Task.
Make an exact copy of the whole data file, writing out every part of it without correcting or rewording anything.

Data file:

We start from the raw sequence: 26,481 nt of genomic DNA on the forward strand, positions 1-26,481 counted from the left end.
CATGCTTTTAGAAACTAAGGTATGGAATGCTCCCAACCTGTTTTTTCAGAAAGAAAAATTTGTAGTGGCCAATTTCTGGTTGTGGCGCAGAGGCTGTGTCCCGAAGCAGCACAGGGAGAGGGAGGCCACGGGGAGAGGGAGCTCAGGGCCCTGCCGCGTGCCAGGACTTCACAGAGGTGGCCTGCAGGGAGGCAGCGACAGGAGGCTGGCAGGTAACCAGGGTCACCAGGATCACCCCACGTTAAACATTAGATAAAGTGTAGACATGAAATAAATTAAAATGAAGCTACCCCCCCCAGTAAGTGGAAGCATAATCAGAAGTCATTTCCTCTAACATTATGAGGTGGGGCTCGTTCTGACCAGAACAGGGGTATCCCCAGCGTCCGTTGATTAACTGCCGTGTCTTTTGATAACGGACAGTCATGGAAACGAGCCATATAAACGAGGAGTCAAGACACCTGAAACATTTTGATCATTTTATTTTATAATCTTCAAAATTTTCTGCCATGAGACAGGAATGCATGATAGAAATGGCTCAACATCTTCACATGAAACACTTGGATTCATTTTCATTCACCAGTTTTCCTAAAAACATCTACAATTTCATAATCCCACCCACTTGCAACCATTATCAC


We start from the raw sequence: 26,481 nt of genomic DNA on the forward strand, positions 1-26,481 counted from the left end.
CATGCTTTTAGAAACTAAGGTATGGAATGCTCCCAACCTGTTTTTTCAGAAAGAAAAATTTGTAGTGGCCAATTTCTGGTTGTGGCGCAGAGGCTGTGTCCCGAAGCAGCACAGGGAGAGGGAGGCCACGGGGAGAGGGAGCTCAGGGCCCTGCCGCGTGCCAGGACTTCACAGAGGTGGCCTGCAGGGAGGCAGCGACAGGAGGCTGGCAGGTAACCAGGGTCACCAGGATCACCCCACGTTAAACATTAGATAAAGTGTAGACATGAAATAAATTAAAATGAAGCTACCCCCCCCAGTAAGTGGAAGCATAATCAGAAGTCATTTCCTCTAACATTATGAGGTGGGGCTCGTTCTGACCAGAACAGGGGTATCCCCAGCGTCCGTTGATTAACTGCCGTGTCTTTTGATAACGGACAGTCATGGAAACGAGCCATATAAACGAGGAGTCAAGACACCTGAAACATTTTGATCATTTTATTTTATAATCTTCAAAATTTTCTGCCATGAGACAGGAATGCATGATAGAAATGGCTCAACATCTTCACATGAAACACTTGGATTCATTTTCATTCACCAGTTTTCCTAAAAACATCTACAATTTCATAATCCCACCCACTTGCAACCATTATCAC